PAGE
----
‘Resident Evil’ games in line for Netflix adaptation

Police officer Leon S. Kennedy and corporate spy Ada Wong in a scene from the 2019 ‘Resident Evil 2’ video game. — Picture courtesy of  Capcom
Police officer Leon S. Kennedy and corporate spy Ada Wong in a scene from the 2019 ‘Resident Evil 2’ video game. — Picture courtesy of Capcom

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LOS ANGELES, Jan 26 — Just as an extremely well-received remake of classic action horror game Resident Evil 2 is released on console and computer, word comes that Netflix is developing a show based on the iconic franchise.

The German studio behind the six live-action Resident Evil movies, Constantin Film, is teaming up with Netflix to adapt Capcom’s legendary survival horror game franchise, per a Deadline report.

In defiance of generally poor critical reviews, the sextet of action horror movies have together raked in US$1.2 billion (RM4.94 billion), four times more than their combined production budget and a record for video game adaptations.

Both Capcom’s Resident Evil franchise and Netflix’s game adaptation chops are currently in high esteem, following the January 25 release of an extremely well-received Resident Evil 2 remake (91 per cent average score on review aggregator Metacritic, 92 per cent on OpenCritic) and the successful conversion of Konami classic Castlevania into an ongoing animated series.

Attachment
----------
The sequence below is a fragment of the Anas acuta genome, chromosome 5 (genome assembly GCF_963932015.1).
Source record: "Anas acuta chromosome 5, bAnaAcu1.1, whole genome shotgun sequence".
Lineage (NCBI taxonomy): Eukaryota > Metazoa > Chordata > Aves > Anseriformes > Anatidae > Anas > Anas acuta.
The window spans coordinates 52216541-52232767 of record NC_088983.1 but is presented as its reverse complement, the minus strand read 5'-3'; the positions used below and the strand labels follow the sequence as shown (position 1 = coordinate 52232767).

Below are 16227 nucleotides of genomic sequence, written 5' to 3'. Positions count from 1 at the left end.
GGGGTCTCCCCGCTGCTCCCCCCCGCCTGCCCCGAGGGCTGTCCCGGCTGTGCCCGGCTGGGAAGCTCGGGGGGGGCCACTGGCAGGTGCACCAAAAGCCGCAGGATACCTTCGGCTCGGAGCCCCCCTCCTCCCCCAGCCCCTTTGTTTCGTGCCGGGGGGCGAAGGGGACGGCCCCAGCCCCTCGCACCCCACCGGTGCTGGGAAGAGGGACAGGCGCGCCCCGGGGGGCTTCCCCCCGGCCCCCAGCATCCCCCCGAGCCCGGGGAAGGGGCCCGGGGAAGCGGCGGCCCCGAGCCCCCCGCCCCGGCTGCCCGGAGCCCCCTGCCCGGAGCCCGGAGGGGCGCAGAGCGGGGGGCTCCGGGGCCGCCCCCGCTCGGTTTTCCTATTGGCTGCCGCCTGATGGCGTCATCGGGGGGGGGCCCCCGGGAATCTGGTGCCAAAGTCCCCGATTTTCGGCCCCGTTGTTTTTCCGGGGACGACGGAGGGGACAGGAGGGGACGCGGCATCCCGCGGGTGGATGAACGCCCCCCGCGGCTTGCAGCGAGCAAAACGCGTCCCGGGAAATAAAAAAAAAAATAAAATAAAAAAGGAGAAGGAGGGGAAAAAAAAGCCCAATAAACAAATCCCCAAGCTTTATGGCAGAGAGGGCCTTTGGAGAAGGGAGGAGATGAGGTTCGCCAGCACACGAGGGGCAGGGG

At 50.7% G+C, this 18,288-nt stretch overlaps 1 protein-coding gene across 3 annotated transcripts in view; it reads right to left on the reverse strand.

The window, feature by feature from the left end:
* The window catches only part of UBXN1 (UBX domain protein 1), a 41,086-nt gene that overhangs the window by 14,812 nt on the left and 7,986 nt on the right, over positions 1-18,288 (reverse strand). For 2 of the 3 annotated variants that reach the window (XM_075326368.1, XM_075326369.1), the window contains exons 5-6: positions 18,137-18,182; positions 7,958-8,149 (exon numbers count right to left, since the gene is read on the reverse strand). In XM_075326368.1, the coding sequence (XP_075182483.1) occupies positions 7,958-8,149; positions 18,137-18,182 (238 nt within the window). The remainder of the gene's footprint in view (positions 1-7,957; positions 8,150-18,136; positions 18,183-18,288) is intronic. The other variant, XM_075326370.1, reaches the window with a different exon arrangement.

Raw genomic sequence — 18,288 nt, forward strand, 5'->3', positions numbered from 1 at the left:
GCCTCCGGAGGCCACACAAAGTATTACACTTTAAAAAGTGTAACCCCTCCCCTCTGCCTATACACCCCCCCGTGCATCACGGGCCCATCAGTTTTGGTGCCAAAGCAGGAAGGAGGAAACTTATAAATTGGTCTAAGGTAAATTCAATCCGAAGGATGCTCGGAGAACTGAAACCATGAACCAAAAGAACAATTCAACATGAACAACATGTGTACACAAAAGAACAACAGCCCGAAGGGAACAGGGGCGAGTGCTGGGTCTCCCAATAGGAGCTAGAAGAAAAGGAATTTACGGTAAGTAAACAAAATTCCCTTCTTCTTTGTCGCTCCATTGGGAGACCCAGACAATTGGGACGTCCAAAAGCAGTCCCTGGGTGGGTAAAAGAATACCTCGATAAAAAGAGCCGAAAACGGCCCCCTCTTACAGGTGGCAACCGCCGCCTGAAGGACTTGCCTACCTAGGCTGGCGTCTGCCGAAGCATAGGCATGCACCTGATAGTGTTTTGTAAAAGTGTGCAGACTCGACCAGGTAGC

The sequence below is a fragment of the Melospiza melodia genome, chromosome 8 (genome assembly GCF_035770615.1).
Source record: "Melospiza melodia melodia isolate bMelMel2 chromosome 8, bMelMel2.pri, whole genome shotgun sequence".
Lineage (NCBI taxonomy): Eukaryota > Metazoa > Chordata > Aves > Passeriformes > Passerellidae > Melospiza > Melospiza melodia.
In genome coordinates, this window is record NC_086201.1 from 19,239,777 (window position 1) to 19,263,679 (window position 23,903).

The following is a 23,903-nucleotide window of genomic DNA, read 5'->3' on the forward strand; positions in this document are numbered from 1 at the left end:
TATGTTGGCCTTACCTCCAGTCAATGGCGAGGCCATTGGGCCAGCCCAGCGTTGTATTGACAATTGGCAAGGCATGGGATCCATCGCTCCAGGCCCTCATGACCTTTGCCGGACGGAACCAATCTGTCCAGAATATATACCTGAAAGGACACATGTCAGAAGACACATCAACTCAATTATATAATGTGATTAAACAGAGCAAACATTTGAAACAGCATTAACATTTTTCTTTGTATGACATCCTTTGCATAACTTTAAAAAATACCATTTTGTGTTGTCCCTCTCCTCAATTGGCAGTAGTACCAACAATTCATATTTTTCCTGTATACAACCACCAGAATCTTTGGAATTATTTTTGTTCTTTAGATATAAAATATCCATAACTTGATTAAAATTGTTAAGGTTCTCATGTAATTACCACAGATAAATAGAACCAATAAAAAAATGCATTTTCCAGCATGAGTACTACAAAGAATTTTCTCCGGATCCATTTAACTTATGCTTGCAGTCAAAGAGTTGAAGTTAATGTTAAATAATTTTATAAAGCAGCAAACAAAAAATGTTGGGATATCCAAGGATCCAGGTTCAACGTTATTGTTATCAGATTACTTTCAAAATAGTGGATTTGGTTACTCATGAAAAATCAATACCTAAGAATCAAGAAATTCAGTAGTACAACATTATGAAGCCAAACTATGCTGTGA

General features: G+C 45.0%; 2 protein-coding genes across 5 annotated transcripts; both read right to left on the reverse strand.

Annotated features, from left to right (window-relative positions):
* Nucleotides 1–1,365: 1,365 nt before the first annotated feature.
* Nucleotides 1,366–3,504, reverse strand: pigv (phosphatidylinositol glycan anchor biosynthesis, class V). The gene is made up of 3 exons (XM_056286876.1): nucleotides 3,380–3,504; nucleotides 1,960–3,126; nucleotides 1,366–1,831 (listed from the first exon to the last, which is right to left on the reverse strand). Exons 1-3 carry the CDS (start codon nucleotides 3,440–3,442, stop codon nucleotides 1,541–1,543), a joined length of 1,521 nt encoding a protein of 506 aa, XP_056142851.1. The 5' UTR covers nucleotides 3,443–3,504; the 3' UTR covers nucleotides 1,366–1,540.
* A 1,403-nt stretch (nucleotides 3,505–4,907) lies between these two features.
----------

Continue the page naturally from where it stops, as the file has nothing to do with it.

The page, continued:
The Resident Evil series is expected to explore the innards of the Umbrella Corporation, a sinister biochemical group responsible for causing a series of awful viral outbreaks, all part of a bid to establish a new world order.

Players of the video game series are typically engaged in combating such outbreaks though in some instances, as in parts of Resident Evil 2, they can control characters with more ambiguous motives.

As well as Castlevania, Netflix also has a series order for The Witcher starring Superman actor Henry Cavill.

Neither an approximate or specific air date has been suggested, though on-location filming began in Hungary in October 2018.

The Castlevania adaptation is among a number of game-inspired adaptations.

Interactivity abounds in several shows that ask viewers to choose how the story unfolds, from interactive children’s cartoons Puss in Book: Trapped in an Epic Tale and Buddy Thunderstruck: The Maybe Pile to a Netflix edition of Minecraft: Story Mode and Bandersnatch, an episode of dark satire Black Mirror.

A Stranger Things game has also been commissioned by the streamer. ­— AFP-Relaxnews

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